Founder Stephanie Uchima on Breaking Status Quo and Staying True to Yourself

Learn how Stephanie Uchima started her wedding and lifestyle events company and why she believes entrepreneurs must stay true to themselves.

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So in March of 2011, I decided to put myself out there … I bought a domain name for a blog because I considered, “Maybe I’ll start blogging about some of the weddings and ideas I have…” It somehow caught on. I gained a lot of followers and it gave me the confidence to say, “I’m just going to do it!”

I ended up posting on Facebook, “Announcing Preppy Chic Events!” After that, friends [shared referrals] and that’s how I got my first six clients within a month – via social media. Social media was what really got my name out there. I am computer and tech savvy, so I used [social media] as my free marketing. Today, I pay for a couple of different sites to market my business, but other than that Preppy Chic Events gained momentum through word of mouth.

I never looked back, and all of a sudden I had a company.


Photo Source: Preppy Chic Events Courtesy Photo
Photo Source: Preppy Chic Events Courtesy Photo

A lot of it was a very personal struggle, in terms of “Am I disappointing my family …?” “Am I disappointing myself because I have these degrees – I’m throwing away my education? I should be doing finance or banking or something that is more in line with my educational [attainment].”

It was a really big struggle … to meet people who would ask me, “What do you do?” and I would reply “I own an event planning company.” They would say, “Didn’t you go to USC and get your MBA?”


Pivots, Expansion and Branding

[pullquote align=”right”]”I didn’t really know where I was going from the beginning. I’ve made a lot of pivots … I had this idea of what I was going to do, but it is completely different now.”[/pullquote]I didn’t really know where I was going from the beginning. I’ve made a lot of pivots. I realized I can’t just do weddings. Also, I didn’t ever think I’d have a co-founder or do destination weddings. I had this idea of what I was going to do, but it is completely different now.

For example, I’m opening up a partnership company in Maui to do high-end destination weddings. So my niche is evolving into luxury destination weddings – and that’s not where I started. I also never thought I’d be doing golf tournaments or become a blogger.

Now, looking back, I kind of regret the name I chose for my company because it’s such a niche name, but changing a business name when you’re already two years in is kind of difficult.


Best Success Story

As a joke, “100 percent of the couples [our clients] are still married!” So that’s a success. But, what was most surprising to me was that I was profitable within one year. Also the people I’ve met and the friends I have made – that has been a part of my personal success.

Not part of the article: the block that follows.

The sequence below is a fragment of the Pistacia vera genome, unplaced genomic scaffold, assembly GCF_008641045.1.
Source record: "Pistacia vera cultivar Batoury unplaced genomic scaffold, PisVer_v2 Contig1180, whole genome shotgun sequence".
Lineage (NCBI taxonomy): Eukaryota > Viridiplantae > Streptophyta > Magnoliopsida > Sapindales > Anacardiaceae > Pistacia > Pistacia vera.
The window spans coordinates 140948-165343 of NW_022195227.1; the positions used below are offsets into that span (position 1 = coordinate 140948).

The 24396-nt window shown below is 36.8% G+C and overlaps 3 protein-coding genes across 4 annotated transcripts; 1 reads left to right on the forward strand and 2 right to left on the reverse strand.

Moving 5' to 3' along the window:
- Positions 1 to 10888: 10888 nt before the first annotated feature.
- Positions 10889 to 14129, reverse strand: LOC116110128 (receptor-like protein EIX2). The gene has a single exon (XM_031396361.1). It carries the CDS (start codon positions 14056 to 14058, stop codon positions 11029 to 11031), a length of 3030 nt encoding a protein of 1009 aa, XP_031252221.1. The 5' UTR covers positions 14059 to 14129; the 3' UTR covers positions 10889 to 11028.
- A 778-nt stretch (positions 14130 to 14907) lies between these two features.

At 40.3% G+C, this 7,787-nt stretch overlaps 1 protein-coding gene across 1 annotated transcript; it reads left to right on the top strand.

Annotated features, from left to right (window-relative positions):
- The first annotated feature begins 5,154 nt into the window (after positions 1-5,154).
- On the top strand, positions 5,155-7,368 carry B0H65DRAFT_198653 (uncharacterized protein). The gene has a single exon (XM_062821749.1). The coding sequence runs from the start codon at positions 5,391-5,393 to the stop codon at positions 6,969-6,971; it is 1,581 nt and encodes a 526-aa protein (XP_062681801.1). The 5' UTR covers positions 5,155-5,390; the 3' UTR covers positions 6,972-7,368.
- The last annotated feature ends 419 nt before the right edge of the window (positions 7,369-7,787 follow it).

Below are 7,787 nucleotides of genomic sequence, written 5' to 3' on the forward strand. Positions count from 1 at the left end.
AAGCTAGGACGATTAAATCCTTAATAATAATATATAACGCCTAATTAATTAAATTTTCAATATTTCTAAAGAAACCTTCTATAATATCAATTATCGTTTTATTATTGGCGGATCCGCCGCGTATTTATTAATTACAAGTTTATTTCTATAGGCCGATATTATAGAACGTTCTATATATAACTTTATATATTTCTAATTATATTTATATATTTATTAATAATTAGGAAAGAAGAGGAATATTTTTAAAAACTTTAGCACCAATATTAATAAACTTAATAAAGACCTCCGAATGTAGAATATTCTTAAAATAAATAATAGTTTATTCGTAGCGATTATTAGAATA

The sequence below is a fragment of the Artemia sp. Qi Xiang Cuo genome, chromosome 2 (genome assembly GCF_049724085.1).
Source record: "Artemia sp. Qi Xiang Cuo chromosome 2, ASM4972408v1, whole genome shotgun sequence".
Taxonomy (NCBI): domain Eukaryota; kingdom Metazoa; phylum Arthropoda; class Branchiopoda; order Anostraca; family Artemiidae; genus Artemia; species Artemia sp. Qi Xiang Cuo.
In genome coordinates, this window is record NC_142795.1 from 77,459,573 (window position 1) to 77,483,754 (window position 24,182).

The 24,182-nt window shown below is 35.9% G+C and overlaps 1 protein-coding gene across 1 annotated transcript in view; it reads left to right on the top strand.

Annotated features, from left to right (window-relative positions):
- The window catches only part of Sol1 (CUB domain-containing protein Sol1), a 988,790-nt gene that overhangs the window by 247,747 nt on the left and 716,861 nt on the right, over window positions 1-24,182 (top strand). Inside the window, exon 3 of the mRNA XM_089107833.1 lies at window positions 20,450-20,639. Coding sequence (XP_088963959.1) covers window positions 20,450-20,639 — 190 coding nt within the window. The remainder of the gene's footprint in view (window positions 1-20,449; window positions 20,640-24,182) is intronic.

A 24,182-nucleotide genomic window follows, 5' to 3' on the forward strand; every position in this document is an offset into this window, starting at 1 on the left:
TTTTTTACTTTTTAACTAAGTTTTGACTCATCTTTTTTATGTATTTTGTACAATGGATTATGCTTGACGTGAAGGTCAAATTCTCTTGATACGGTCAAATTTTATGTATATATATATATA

Biggest Startup Challenge

Figuring out pricing and niche was difficult. There are so many wedding planners out there, so differentiating myself and establishing a price point was the most difficult thing for me to do.

I found that my business background and network were my distinguishing factors.

I didn’t launch my company website until 2012 until my branding was what I wanted it to be; I started the blog in 2011. Most people just put something out there just to get “out there,” but I wanted everything to be cohesive so I spent a lot of money on hiring a web designer, developer and a branding consultant.

I decided that even though I was just getting started, I would attend one of the luxury wedding conferences (a very prestigious event). I was on the waiting list, and after pitching my story I was invited to attend. It was a big cost. But because of that, I met some of the best of the best who mentored me and shared great advice. That is how I figured out how to differentiate myself in the industry.


#1 Tip for Entrepreneurs

Know when to say “No!” Stay true to yourself. Know your value. Know your pricing. Understand your product. For example, I knew what I was bringing to the table and what was different from other [companies], so if [client’s] weren’t willing to pay [the price for my services], they probably weren’t the client’s I wanted.

I know my aesthetic, so if it doesn’t fit with my portfolio, I won’t accept it. I’m not going to accept something just to meet a bottom line; I accept [a client] because it’s a good fit. [I’ve learned how important it is to know your] core competencies and values and stick with them.

Connect with Stephanie on Twitter.

This interview has been edited and condensed. Interview conducted by writer, Katherine Burks.

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